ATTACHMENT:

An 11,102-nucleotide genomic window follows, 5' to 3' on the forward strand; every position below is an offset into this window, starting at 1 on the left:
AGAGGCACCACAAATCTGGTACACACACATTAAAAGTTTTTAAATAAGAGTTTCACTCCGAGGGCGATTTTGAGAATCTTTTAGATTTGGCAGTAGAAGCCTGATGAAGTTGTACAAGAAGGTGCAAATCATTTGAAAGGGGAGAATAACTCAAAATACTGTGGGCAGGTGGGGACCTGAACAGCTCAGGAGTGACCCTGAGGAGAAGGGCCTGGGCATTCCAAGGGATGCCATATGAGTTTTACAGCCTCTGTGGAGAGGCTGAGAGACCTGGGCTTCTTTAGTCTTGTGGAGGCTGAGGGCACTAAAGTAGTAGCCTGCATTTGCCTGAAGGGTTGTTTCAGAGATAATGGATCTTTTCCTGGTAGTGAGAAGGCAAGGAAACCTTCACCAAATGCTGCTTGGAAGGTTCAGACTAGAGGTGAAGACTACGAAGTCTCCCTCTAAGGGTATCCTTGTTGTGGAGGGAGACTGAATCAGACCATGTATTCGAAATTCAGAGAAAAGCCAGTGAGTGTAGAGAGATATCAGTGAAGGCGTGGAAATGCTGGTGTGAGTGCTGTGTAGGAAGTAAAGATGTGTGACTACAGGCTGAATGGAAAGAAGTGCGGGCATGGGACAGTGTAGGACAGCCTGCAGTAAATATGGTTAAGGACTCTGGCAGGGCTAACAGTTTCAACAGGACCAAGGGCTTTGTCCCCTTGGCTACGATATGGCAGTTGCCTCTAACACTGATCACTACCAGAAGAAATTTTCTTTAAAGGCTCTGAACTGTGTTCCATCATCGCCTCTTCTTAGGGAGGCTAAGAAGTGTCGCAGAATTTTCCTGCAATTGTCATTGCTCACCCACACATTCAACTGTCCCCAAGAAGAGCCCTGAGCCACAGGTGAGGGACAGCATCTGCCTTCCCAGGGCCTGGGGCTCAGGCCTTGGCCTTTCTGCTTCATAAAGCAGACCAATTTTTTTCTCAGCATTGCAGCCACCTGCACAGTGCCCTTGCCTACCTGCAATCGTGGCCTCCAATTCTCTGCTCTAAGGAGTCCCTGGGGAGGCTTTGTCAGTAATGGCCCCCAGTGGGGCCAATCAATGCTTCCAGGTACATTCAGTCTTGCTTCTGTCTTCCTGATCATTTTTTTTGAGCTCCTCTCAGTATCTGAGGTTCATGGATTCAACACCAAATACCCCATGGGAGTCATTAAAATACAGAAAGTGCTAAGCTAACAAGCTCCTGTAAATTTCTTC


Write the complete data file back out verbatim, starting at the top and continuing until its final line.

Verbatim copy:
An 11,102-nucleotide genomic window follows, 5' to 3' on the forward strand; every position below is an offset into this window, starting at 1 on the left:
AGAGGCACCACAAATCTGGTACACACACATTAAAAGTTTTTAAATAAGAGTTTCACTCCGAGGGCGATTTTGAGAATCTTTTAGATTTGGCAGTAGAAGCCTGATGAAGTTGTACAAGAAGGTGCAAATCATTTGAAAGGGGAGAATAACTCAAAATACTGTGGGCAGGTGGGGACCTGAACAGCTCAGGAGTGACCCTGAGGAGAAGGGCCTGGGCATTCCAAGGGATGCCATATGAGTTTTACAGCCTCTGTGGAGAGGCTGAGAGACCTGGGCTTCTTTAGTCTTGTGGAGGCTGAGGGCACTAAAGTAGTAGCCTGCATTTGCCTGAAGGGTTGTTTCAGAGATAATGGATCTTTTCCTGGTAGTGAGAAGGCAAGGAAACCTTCACCAAATGCTGCTTGGAAGGTTCAGACTAGAGGTGAAGACTACGAAGTCTCCCTCTAAGGGTATCCTTGTTGTGGAGGGAGACTGAATCAGACCATGTATTCGAAATTCAGAGAAAAGCCAGTGAGTGTAGAGAGATATCAGTGAAGGCGTGGAAATGCTGGTGTGAGTGCTGTGTAGGAAGTAAAGATGTGTGACTACAGGCTGAATGGAAAGAAGTGCGGGCATGGGACAGTGTAGGACAGCCTGCAGTAAATATGGTTAAGGACTCTGGCAGGGCTAACAGTTTCAACAGGACCAAGGGCTTTGTCCCCTTGGCTACGATATGGCAGTTGCCTCTAACACTGATCACTACCAGAAGAAATTTTCTTTAAAGGCTCTGAACTGTGTTCCATCATCGCCTCTTCTTAGGGAGGCTAAGAAGTGTCGCAGAATTTTCCTGCAATTGTCATTGCTCACCCACACATTCAACTGTCCCCAAGAAGAGCCCTGAGCCACAGGTGAGGGACAGCATCTGCCTTCCCAGGGCCTGGGGCTCAGGCCTTGGCCTTTCTGCTTCATAAAGCAGACCAATTTTTTTCTCAGCATTGCAGCCACCTGCACAGTGCCCTTGCCTACCTGCAATCGTGGCCTCCAATTCTCTGCTCTAAGGAGTCCCTGGGGAGGCTTTGTCAGTAATGGCCCCCAGTGGGGCCAATCAATGCTTCCAGGTACATTCAGTCTTGCTTCTGTCTTCCTGATCATTTTTTTTGAGCTCCTCTCAGTATCTGAGGTTCATGGATTCAACACCAAATACCCCATGGGAGTCATTAAAATACAGAAAGTGCTAAGCTAACAAGCTCCTGTAAATTTCTTC